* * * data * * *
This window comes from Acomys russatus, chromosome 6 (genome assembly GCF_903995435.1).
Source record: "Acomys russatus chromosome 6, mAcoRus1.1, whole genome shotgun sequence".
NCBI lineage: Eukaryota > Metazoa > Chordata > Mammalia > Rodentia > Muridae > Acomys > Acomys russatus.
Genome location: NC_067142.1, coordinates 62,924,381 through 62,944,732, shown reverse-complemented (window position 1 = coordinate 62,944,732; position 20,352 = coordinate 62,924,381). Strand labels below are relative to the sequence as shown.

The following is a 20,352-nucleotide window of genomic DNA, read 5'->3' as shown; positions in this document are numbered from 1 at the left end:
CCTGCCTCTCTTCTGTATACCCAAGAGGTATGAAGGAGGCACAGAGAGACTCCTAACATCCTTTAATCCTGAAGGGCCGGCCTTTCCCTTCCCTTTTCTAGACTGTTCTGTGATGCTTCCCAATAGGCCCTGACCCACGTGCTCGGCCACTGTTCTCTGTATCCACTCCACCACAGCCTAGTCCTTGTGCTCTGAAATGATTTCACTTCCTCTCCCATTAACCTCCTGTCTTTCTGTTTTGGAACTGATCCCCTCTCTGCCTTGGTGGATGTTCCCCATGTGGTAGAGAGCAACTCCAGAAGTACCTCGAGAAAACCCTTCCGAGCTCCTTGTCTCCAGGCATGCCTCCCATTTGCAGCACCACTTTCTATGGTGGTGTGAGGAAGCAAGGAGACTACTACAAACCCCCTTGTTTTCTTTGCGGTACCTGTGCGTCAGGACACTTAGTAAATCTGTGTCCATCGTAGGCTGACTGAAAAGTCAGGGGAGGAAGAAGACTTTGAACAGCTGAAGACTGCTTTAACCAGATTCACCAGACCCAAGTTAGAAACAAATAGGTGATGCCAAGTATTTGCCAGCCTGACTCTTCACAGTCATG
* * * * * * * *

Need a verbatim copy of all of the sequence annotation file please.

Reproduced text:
This window comes from Acomys russatus, chromosome 6 (genome assembly GCF_903995435.1).
Source record: "Acomys russatus chromosome 6, mAcoRus1.1, whole genome shotgun sequence".
NCBI lineage: Eukaryota > Metazoa > Chordata > Mammalia > Rodentia > Muridae > Acomys > Acomys russatus.
Genome location: NC_067142.1, coordinates 62,924,381 through 62,944,732, shown reverse-complemented (window position 1 = coordinate 62,944,732; position 20,352 = coordinate 62,924,381). Strand labels below are relative to the sequence as shown.

The following is a 20,352-nucleotide window of genomic DNA, read 5'->3' as shown; positions in this document are numbered from 1 at the left end:
CCTGCCTCTCTTCTGTATACCCAAGAGGTATGAAGGAGGCACAGAGAGACTCCTAACATCCTTTAATCCTGAAGGGCCGGCCTTTCCCTTCCCTTTTCTAGACTGTTCTGTGATGCTTCCCAATAGGCCCTGACCCACGTGCTCGGCCACTGTTCTCTGTATCCACTCCACCACAGCCTAGTCCTTGTGCTCTGAAATGATTTCACTTCCTCTCCCATTAACCTCCTGTCTTTCTGTTTTGGAACTGATCCCCTCTCTGCCTTGGTGGATGTTCCCCATGTGGTAGAGAGCAACTCCAGAAGTACCTCGAGAAAACCCTTCCGAGCTCCTTGTCTCCAGGCATGCCTCCCATTTGCAGCACCACTTTCTATGGTGGTGTGAGGAAGCAAGGAGACTACTACAAACCCCCTTGTTTTCTTTGCGGTACCTGTGCGTCAGGACACTTAGTAAATCTGTGTCCATCGTAGGCTGACTGAAAAGTCAGGGGAGGAAGAAGACTTTGAACAGCTGAAGACTGCTTTAACCAGATTCACCAGACCCAAGTTAGAAACAAATAGGTGATGCCAAGTATTTGCCAGCCTGACTCTTCACAGTCATG